One of the first features requested for Shadowmute was a browser extension to simplify the workflow of generating mailboxes. It was also clear very early on that the usage between Chrome and Firefox users was split fairly equally. The documentation for Firefox and Chrome extension development is extremely well written and detailed, so I’m not going to delve too deep into that. What I would like to write about is how to develop for both at the same time.
When I first started, I aimed for one platform (Chrome) and figured I would use that as a base for the second (Firefox). This created two codebases in the same repo that were almost identical. The biggest difference between the two was the manifest, the second being the location of the runtime (
It’s worth mentioning the Firefox provides a compatibility layer by aliasing
chrome, but I wanted to be explicit in my extensions.
After the initial version was built in chrome it was minutes before it was fully functional in Firefox. The compatibility between the two for a basic extension is extremely impressive.
For the most part, packaging is simply zipping up the files representing the extension. Each extension’s code referenced a
constants.js file in the
background scripts section. The contents of these settings were replaced with production settings during packaging via a python script. Similarly, updates to permissions in the manifest could be applied at the same time.
This will create your
package.json which will function as the overarching index of the ultimate build system you will end up using.
Linting isn’t absolutely required at this point, but honestly should be set up before building the extension in the first place.
yarn add --dev eslint eslint-config-airbnb-base eslint-plugin-import
This will give you the airbnb base style linting capabilities for your project. I always regret not setting up earlier, no matter when I finally get around to it. Once you have the packages added, update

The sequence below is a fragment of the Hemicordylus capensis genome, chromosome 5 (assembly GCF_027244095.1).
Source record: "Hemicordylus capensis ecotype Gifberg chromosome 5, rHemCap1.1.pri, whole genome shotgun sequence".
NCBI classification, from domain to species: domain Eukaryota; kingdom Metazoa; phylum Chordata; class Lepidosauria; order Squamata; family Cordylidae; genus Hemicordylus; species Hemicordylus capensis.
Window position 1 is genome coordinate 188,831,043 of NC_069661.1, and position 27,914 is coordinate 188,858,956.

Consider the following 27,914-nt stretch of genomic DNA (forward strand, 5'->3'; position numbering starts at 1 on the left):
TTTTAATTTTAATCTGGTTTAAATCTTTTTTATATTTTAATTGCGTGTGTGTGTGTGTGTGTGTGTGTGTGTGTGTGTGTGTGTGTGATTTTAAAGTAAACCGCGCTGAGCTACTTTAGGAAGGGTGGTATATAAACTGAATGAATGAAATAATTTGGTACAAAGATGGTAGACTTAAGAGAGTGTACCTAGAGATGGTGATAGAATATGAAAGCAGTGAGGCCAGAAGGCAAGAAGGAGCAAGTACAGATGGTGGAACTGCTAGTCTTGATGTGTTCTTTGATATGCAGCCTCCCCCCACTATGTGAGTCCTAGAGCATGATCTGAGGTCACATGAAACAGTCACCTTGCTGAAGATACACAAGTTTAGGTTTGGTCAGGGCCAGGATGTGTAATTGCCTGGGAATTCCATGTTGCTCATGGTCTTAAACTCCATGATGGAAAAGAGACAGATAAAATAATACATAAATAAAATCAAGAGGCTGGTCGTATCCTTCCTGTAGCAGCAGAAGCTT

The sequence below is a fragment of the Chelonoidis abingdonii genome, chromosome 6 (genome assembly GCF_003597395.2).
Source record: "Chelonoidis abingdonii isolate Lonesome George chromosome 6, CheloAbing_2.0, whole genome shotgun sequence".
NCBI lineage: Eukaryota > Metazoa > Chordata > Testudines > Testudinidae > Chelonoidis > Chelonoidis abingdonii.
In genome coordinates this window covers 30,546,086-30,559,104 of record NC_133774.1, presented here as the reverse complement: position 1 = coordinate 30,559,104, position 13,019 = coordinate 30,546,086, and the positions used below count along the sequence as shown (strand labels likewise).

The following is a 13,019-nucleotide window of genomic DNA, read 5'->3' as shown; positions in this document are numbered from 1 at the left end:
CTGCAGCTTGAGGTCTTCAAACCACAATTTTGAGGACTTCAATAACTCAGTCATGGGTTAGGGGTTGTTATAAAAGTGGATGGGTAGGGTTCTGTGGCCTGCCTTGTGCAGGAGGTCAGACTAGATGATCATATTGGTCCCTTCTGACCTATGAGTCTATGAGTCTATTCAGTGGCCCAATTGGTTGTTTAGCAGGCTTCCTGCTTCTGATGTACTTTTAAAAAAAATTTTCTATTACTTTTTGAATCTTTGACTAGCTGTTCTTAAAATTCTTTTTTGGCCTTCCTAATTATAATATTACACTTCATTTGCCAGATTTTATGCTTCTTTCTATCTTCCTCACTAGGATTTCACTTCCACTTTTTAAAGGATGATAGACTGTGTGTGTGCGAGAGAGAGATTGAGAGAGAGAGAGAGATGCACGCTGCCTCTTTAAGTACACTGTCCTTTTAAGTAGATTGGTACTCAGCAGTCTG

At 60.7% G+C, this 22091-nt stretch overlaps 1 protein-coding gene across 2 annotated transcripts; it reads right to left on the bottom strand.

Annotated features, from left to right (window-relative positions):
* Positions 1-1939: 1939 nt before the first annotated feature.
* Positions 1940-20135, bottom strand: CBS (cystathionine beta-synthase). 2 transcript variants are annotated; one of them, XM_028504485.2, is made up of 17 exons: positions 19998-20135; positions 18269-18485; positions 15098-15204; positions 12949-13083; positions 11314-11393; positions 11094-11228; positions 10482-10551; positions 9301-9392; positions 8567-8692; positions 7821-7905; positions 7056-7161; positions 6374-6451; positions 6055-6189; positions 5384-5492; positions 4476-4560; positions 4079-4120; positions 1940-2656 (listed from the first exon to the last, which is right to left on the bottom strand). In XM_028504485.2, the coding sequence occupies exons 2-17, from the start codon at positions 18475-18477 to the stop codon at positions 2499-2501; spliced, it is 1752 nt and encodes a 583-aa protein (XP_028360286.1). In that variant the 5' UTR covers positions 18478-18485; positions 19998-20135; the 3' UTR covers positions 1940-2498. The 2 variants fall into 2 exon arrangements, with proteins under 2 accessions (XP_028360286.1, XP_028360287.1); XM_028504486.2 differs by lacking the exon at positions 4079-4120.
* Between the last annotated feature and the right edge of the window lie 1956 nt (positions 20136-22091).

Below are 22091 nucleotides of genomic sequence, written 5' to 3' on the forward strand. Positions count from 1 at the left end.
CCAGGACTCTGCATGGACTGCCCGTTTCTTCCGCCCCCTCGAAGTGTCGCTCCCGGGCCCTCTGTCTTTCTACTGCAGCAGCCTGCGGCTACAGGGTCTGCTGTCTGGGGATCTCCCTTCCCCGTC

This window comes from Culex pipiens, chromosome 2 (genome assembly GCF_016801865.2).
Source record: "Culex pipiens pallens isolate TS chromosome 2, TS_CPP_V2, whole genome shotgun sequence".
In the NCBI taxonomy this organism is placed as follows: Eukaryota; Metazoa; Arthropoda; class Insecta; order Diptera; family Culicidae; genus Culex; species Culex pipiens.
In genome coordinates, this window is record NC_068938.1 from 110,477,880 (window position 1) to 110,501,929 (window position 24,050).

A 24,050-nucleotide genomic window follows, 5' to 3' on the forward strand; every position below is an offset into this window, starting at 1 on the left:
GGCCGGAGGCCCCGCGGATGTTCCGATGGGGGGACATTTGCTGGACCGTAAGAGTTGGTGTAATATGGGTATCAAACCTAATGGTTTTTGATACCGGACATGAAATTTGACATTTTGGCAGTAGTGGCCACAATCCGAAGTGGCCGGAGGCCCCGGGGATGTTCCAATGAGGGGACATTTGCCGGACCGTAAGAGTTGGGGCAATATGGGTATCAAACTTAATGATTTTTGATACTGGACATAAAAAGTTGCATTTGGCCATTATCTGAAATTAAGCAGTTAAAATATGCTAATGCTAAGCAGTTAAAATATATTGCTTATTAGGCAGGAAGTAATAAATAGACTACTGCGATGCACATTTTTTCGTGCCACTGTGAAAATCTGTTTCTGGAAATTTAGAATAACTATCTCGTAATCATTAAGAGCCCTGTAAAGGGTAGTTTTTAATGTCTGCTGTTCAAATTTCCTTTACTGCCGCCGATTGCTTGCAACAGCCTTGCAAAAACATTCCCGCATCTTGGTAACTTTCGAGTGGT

package.json to include a “scripts” section
In the above example, running
yarn run lint will scan the
src subdirectory where you can put your actual extension code. This has the added effect of allowing IDEs like VS Code to apply linting with minimal setup.
A detour with Webpack
The first avenue I attempted was to use webpack. It was what I had used in the past for react based development. As the name implies, webpack is more targeted at combining several resources into one processed and minified artifact. This is the opposite of what I was aiming to do
After about an hour of messing around, I decided this was probably not the right tool for my needs.
Building with Gulp
yarn add --dev gulp
At the simplest level, the gulp tasks and methods are stored in
gulpfile.js in the root directory of your project.
Building the Manifest
The simplest example is building a manifest. Start by identifying the common aspects of the
manifest.json required by both extensions in
From there adding the portions of the manifest specific to each browser can be added to
Once these are done, start adding logic to
gulpfile.js to assemble a complete manifest. Import some basic required values.
From there import our build time configurable values. These are sourced from the
package.json for the entire project as well as supporting environment variables.
Set up the API information based on the runtime values.